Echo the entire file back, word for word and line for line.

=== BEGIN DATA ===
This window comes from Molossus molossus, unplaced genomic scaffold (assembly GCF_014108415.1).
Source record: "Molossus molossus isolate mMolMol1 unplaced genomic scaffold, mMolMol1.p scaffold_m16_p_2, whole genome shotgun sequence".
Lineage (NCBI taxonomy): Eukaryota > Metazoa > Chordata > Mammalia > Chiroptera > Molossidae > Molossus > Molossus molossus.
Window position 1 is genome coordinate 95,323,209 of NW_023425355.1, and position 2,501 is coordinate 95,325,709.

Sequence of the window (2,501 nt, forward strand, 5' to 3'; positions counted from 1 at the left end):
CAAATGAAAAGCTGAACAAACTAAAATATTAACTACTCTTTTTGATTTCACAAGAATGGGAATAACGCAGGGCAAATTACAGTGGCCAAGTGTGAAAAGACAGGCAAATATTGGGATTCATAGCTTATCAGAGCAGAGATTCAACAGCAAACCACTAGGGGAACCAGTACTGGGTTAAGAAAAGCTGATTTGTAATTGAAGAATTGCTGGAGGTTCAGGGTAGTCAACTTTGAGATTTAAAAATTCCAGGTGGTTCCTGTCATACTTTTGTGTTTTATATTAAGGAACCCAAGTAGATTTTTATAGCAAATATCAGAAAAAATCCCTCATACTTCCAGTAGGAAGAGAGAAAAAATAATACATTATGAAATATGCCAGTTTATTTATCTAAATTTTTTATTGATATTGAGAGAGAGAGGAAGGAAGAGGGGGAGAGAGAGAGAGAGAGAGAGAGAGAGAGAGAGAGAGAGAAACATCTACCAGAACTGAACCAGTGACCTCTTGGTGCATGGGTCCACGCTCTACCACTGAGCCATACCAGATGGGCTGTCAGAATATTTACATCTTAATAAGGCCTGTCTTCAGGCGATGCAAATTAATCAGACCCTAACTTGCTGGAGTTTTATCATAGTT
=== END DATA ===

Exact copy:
This window comes from Molossus molossus, unplaced genomic scaffold (assembly GCF_014108415.1).
Source record: "Molossus molossus isolate mMolMol1 unplaced genomic scaffold, mMolMol1.p scaffold_m16_p_2, whole genome shotgun sequence".
Lineage (NCBI taxonomy): Eukaryota > Metazoa > Chordata > Mammalia > Chiroptera > Molossidae > Molossus > Molossus molossus.
Window position 1 is genome coordinate 95,323,209 of NW_023425355.1, and position 2,501 is coordinate 95,325,709.

Sequence of the window (2,501 nt, forward strand, 5' to 3'; positions counted from 1 at the left end):
CAAATGAAAAGCTGAACAAACTAAAATATTAACTACTCTTTTTGATTTCACAAGAATGGGAATAACGCAGGGCAAATTACAGTGGCCAAGTGTGAAAAGACAGGCAAATATTGGGATTCATAGCTTATCAGAGCAGAGATTCAACAGCAAACCACTAGGGGAACCAGTACTGGGTTAAGAAAAGCTGATTTGTAATTGAAGAATTGCTGGAGGTTCAGGGTAGTCAACTTTGAGATTTAAAAATTCCAGGTGGTTCCTGTCATACTTTTGTGTTTTATATTAAGGAACCCAAGTAGATTTTTATAGCAAATATCAGAAAAAATCCCTCATACTTCCAGTAGGAAGAGAGAAAAAATAATACATTATGAAATATGCCAGTTTATTTATCTAAATTTTTTATTGATATTGAGAGAGAGAGGAAGGAAGAGGGGGAGAGAGAGAGAGAGAGAGAGAGAGAGAGAGAGAGAGAGAAACATCTACCAGAACTGAACCAGTGACCTCTTGGTGCATGGGTCCACGCTCTACCACTGAGCCATACCAGATGGGCTGTCAGAATATTTACATCTTAATAAGGCCTGTCTTCAGGCGATGCAAATTAATCAGACCCTAACTTGCTGGAGTTTTATCATAGTT